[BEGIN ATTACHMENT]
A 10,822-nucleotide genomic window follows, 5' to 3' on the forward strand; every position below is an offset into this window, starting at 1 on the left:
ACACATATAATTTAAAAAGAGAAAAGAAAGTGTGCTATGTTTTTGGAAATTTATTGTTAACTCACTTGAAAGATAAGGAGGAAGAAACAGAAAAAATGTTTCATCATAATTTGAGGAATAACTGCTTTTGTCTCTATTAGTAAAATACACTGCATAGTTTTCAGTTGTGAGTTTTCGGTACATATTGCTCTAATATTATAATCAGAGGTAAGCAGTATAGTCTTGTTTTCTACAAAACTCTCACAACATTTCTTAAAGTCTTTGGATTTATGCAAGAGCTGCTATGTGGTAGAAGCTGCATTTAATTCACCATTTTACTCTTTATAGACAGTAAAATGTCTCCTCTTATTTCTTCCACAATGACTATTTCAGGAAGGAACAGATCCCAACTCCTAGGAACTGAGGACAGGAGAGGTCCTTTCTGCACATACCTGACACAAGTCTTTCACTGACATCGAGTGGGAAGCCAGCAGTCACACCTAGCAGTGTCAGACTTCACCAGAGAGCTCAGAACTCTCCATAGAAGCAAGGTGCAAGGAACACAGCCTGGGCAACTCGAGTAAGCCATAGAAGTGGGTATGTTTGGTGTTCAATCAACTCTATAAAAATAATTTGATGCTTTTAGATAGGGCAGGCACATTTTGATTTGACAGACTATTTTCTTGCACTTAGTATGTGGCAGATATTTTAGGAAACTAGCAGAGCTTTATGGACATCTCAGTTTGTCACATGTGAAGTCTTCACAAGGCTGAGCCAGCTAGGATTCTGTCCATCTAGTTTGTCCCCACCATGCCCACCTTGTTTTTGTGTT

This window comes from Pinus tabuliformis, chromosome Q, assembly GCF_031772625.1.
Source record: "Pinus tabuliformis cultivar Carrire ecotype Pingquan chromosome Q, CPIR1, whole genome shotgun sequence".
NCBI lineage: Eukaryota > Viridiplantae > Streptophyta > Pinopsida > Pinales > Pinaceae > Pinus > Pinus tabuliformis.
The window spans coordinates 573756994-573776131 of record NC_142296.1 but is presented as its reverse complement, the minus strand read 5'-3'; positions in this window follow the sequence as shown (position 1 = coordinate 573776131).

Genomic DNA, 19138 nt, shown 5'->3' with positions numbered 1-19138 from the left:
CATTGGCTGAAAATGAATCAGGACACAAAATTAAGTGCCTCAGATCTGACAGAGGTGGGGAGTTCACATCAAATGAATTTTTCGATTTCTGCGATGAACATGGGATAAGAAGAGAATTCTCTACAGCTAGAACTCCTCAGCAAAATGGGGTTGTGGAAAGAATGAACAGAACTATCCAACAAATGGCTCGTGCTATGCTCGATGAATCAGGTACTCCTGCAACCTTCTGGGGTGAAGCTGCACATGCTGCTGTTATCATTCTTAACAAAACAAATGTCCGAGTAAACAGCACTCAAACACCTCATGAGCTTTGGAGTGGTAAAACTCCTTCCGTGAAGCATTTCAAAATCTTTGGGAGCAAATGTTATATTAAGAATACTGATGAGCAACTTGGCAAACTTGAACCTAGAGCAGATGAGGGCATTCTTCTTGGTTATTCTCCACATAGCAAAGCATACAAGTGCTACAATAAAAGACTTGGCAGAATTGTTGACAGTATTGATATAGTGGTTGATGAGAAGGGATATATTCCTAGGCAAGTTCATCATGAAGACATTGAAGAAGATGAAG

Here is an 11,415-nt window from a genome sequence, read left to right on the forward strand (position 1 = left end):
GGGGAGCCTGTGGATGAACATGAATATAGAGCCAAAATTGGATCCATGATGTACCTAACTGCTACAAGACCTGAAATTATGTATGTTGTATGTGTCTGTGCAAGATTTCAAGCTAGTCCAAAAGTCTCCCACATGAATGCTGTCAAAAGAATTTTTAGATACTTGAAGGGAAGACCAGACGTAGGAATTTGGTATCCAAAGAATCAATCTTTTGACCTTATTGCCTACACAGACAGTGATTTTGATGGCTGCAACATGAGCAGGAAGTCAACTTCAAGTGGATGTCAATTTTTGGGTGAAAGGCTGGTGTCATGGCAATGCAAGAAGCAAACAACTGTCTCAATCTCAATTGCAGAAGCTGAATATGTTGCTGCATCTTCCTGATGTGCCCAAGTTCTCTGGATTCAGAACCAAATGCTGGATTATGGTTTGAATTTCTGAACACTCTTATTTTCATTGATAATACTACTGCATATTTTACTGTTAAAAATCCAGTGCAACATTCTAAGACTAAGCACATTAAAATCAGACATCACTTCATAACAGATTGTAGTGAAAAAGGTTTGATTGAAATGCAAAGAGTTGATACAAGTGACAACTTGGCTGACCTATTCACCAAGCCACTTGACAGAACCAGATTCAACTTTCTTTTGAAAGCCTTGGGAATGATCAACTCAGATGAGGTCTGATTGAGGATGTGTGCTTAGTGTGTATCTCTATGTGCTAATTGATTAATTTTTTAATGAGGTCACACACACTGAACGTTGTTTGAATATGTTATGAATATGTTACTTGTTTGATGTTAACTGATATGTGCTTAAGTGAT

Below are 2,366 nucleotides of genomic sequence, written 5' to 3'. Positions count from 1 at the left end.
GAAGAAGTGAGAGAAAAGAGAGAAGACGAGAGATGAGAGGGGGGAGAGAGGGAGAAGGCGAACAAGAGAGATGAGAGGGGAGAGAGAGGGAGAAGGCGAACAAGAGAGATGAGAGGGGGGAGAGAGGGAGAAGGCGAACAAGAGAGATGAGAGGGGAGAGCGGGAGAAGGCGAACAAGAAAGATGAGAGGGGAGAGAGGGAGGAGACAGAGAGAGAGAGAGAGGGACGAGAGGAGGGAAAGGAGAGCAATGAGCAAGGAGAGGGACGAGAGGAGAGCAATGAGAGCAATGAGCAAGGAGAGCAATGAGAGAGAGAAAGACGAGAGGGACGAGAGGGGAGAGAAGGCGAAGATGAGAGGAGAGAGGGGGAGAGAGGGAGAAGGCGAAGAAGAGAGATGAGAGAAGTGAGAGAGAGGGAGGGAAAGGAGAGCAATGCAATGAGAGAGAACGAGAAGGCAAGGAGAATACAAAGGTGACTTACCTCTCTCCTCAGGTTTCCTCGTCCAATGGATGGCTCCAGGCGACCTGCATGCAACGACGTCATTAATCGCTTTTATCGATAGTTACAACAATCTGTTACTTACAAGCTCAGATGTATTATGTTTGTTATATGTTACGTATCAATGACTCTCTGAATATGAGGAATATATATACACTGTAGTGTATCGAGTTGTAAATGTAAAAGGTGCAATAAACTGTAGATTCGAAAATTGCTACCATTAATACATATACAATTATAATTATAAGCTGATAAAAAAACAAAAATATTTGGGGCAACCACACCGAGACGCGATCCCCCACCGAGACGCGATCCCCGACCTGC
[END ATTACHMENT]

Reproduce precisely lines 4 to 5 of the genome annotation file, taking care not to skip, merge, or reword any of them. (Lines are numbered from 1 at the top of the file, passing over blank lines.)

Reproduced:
Source record: "Pinus tabuliformis cultivar Carrire ecotype Pingquan chromosome Q, CPIR1, whole genome shotgun sequence".
NCBI lineage: Eukaryota > Viridiplantae > Streptophyta > Pinopsida > Pinales > Pinaceae > Pinus > Pinus tabuliformis.